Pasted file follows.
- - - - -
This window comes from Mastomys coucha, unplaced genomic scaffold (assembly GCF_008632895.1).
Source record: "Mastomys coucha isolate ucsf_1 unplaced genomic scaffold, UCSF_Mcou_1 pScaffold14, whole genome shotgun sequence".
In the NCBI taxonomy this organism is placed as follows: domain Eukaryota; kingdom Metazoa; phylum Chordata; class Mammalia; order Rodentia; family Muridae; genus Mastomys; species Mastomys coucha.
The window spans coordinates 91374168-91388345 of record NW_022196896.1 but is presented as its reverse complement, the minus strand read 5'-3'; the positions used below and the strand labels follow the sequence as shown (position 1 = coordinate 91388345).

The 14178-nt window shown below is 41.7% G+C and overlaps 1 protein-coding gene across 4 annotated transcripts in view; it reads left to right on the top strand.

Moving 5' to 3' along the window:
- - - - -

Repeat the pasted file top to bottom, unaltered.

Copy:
This window comes from Mastomys coucha, unplaced genomic scaffold (assembly GCF_008632895.1).
Source record: "Mastomys coucha isolate ucsf_1 unplaced genomic scaffold, UCSF_Mcou_1 pScaffold14, whole genome shotgun sequence".
In the NCBI taxonomy this organism is placed as follows: domain Eukaryota; kingdom Metazoa; phylum Chordata; class Mammalia; order Rodentia; family Muridae; genus Mastomys; species Mastomys coucha.
The window spans coordinates 91374168-91388345 of record NW_022196896.1 but is presented as its reverse complement, the minus strand read 5'-3'; the positions used below and the strand labels follow the sequence as shown (position 1 = coordinate 91388345).

The 14178-nt window shown below is 41.7% G+C and overlaps 1 protein-coding gene across 4 annotated transcripts in view; it reads left to right on the top strand.

Moving 5' to 3' along the window: